Acquirer vs. Issuer: How Are They Different?
Acquiring banks and issuing banks (sometimes referred to as "acquirers" and "issuers") are two important institutions in the credit card processing ecosystem.
Knowing the role that each bank plays when you process a transaction can help you understand how payments are processed and who is responsible for what at each step.
In this article, instead of redefining what these institutions are and what they do, we'll be talking specifically about how they differ, and use some examples to help demonstrate those differences.
Two Sides of the Same Coin
Issuers and acquirers really are like two sides of the same coin. Though they differ in their function and in who they service as an institution, they aren't exclusive of one another when it comes to credit cards. To put it another way, one can't exist without the other. These institutions rely on one another to facilitate the millions of transactions processed every day via the credit card networks.
Another distinguishing feature of these entities lies in who they service, and for acquirers, that's businesses, while for issuers, it's people like you and me, or anyone who has a credit card.
Banks Issue Cards and Acquirers Help Merchants Accept Those Cards
When you boil down the essence of these two types of financial institutions, you get one that's customer or "cardholder" facing, and another that's merchant or business facing. You see, in order for Visa and Mastercard to get their cards into the hands of customers, they need issuing banks to take on the risk associated with credit card debt (which they gladly do for the privilege of offering their customers access to the card networks and the interest they stand to gain from unpaid debt). On the other hand, the card brands need acquiring banks to bear the financial burden associated with accepting what are essentially debt payments in order to get businesses paid.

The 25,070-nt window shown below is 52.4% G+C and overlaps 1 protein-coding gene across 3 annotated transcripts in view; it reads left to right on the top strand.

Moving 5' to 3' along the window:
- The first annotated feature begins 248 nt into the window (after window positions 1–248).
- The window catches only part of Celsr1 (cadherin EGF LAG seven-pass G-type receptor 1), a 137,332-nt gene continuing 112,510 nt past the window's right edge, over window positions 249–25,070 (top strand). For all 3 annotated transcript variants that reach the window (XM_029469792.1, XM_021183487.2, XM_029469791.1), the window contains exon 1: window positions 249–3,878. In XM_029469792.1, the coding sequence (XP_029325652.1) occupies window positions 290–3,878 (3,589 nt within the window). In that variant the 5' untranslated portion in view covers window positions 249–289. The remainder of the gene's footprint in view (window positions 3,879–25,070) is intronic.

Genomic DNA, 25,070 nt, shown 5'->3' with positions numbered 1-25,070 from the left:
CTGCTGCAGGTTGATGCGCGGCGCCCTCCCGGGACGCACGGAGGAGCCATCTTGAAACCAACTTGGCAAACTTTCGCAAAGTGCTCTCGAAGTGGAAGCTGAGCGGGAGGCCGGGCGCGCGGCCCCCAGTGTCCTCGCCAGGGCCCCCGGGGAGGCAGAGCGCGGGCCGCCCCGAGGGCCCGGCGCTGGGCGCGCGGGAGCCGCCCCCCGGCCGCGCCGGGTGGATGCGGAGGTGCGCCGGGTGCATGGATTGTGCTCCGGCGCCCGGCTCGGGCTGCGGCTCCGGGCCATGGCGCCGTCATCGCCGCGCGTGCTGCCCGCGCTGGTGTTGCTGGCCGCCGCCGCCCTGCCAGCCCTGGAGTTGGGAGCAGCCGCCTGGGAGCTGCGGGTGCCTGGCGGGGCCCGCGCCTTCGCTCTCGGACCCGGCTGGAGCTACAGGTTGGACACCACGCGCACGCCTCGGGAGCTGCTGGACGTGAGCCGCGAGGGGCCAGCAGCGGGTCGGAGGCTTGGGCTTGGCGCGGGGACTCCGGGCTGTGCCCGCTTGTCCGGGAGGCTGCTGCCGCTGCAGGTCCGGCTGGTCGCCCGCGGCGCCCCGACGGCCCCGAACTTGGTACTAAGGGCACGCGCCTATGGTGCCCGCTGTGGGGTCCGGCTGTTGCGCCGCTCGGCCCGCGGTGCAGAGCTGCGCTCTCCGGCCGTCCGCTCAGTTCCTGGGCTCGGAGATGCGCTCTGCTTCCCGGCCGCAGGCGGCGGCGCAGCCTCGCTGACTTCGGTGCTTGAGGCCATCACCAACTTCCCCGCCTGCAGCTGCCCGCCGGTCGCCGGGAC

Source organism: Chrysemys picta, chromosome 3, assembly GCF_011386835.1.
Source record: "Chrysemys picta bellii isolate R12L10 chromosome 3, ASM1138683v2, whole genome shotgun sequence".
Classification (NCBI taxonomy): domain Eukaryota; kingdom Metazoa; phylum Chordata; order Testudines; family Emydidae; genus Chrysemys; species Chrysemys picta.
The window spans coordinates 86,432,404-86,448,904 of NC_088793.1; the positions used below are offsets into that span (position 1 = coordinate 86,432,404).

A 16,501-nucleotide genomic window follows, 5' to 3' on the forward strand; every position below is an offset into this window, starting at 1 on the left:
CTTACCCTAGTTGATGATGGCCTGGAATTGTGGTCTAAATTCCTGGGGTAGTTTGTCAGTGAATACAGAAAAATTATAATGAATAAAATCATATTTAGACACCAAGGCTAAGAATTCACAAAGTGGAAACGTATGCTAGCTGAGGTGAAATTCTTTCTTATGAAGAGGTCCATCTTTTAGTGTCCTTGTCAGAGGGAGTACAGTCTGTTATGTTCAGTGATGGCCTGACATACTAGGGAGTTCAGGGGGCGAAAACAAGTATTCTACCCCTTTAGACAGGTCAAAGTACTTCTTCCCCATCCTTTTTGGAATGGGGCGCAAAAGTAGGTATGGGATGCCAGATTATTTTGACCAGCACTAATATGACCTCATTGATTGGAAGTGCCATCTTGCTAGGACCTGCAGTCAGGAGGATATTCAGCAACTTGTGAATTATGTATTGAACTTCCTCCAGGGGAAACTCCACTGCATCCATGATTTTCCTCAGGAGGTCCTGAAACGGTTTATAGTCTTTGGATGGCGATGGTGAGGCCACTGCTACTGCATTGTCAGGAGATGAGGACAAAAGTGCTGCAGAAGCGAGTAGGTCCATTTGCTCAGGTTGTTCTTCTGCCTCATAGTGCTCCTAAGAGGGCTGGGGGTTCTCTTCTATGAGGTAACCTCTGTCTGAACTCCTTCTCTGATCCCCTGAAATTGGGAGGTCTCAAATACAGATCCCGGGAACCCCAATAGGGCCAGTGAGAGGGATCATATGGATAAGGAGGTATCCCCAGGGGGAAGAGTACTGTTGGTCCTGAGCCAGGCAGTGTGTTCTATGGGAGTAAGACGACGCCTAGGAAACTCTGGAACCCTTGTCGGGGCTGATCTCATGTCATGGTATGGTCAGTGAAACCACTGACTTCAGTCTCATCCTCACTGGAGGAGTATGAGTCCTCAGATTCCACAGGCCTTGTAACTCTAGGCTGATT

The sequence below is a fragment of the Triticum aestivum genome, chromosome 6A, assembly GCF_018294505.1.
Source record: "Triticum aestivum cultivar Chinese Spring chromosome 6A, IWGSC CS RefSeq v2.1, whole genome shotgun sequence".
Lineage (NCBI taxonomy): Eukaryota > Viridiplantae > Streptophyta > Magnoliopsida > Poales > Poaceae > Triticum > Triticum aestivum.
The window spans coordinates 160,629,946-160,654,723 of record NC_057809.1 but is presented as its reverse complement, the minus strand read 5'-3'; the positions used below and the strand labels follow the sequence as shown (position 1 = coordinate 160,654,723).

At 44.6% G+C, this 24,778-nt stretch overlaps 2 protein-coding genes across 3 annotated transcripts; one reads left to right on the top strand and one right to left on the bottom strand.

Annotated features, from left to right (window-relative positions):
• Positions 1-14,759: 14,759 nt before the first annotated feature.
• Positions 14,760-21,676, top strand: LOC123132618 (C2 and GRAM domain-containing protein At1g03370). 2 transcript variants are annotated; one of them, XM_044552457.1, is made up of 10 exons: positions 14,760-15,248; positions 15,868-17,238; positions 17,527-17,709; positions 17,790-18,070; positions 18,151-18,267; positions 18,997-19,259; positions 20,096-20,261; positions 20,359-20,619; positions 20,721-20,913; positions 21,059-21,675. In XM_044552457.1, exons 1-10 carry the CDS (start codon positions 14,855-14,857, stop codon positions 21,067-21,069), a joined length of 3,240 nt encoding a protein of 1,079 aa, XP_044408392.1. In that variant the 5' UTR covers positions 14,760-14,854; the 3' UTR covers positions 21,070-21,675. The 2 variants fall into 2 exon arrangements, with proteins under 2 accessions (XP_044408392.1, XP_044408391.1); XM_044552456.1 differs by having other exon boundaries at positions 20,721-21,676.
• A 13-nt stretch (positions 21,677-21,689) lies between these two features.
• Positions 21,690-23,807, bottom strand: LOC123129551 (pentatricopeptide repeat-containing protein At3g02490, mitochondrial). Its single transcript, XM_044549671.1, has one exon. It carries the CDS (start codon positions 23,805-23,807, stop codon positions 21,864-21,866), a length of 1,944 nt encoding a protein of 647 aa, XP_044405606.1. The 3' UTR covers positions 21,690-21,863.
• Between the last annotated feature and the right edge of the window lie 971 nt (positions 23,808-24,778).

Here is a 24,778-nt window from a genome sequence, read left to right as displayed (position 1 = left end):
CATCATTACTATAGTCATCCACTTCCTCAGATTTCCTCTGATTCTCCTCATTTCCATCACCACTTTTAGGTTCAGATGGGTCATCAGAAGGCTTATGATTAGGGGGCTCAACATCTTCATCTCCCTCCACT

To recap, in general when you think of acquiring banks, think business, and when you think issuing banks, think personal.
If a cardholder has an issue with an unfamiliar transaction or suspected fraud, they will contact their issuing bank.
If a merchant has an issue with a settlement, they will need to contact their merchant service provider which in many cases is the acquiring bank.
Transactions: Where Issuers & Acquirers Meet
Though issuing banks and acquirers are very different entities, they do work closely together, and never closer than at the transaction point. It's here (when a customer taps their credit card, for instance) that the issuers and acquirers are working seamlessly in tandem to facilitate the transfer of funds from customer to merchant.
Note: There is the odd occasion where an issuing bank is also an acquiring bank, but this is very rare. In Canada, the only bank that performs both roles is TD Canada Trust.
Issuers and Acquirers are both necessary components of the payment circuit, and as mentioned above, one does not operate without the other.
PayFacs vs. Acquiring Banks
Payment facilitators like Helcim form another component of the payment chain. Though not an acquiring bank in their own right, both payment facilitators and acquiring banks can be merchant service providers.
It is up to the merchant when setting up their business if they'd like to work directly with an acquiring bank or a payment processor to set up a merchant account. Some of the benefits to not working with an acquirer is that payment facilitators typically have quicker sign ups, cutting edge software inclusions, and dedicated customer service.
Issuing and Acquiring banks both form an essential part of the payment processing ecosystem. Though they work differently and service different sectors, they work together to make the millions of transactions processed every day a possibility for customers and business owners.